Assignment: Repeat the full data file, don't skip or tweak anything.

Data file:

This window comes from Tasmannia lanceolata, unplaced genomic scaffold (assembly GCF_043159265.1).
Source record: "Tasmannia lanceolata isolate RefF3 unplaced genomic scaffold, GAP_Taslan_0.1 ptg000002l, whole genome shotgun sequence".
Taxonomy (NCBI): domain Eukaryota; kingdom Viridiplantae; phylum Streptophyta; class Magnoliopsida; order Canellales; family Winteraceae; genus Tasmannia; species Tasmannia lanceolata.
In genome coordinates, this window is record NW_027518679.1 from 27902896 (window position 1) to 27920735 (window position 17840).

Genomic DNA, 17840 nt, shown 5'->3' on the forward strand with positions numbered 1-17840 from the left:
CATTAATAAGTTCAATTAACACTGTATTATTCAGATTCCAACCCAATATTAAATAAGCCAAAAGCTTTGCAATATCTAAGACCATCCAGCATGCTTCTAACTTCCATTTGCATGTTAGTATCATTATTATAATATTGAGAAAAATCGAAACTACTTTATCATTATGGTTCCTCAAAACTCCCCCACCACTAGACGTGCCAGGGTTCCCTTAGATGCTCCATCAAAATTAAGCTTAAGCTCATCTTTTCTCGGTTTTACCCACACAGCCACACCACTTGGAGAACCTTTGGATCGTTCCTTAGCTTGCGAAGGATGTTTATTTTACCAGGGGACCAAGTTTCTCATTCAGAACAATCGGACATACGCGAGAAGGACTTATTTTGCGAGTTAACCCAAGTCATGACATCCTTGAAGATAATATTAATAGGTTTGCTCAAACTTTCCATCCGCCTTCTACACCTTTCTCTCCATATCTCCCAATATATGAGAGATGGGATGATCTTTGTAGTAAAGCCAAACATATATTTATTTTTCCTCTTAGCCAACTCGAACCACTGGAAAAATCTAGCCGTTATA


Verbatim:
This window comes from Tasmannia lanceolata, unplaced genomic scaffold (assembly GCF_043159265.1).
Source record: "Tasmannia lanceolata isolate RefF3 unplaced genomic scaffold, GAP_Taslan_0.1 ptg000002l, whole genome shotgun sequence".
Taxonomy (NCBI): domain Eukaryota; kingdom Viridiplantae; phylum Streptophyta; class Magnoliopsida; order Canellales; family Winteraceae; genus Tasmannia; species Tasmannia lanceolata.
In genome coordinates, this window is record NW_027518679.1 from 27902896 (window position 1) to 27920735 (window position 17840).

Genomic DNA, 17840 nt, shown 5'->3' on the forward strand with positions numbered 1-17840 from the left:
CATTAATAAGTTCAATTAACACTGTATTATTCAGATTCCAACCCAATATTAAATAAGCCAAAAGCTTTGCAATATCTAAGACCATCCAGCATGCTTCTAACTTCCATTTGCATGTTAGTATCATTATTATAATATTGAGAAAAATCGAAACTACTTTATCATTATGGTTCCTCAAAACTCCCCCACCACTAGACGTGCCAGGGTTCCCTTAGATGCTCCATCAAAATTAAGCTTAAGCTCATCTTTTCTCGGTTTTACCCACACAGCCACACCACTTGGAGAACCTTTGGATCGTTCCTTAGCTTGCGAAGGATGTTTATTTTACCAGGGGACCAAGTTTCTCATTCAGAACAATCGGACATACGCGAGAAGGACTTATTTTGCGAGTTAACCCAAGTCATGACATCCTTGAAGATAATATTAATAGGTTTGCTCAAACTTTCCATCCGCCTTCTACACCTTTCTCTCCATATCTCCCAATATATGAGAGATGGGATGATCTTTGTAGTAAAGCCAAACATATATTTATTTTTCCTCTTAGCCAACTCGAACCACTGGAAAAATCTAGCCGTTATA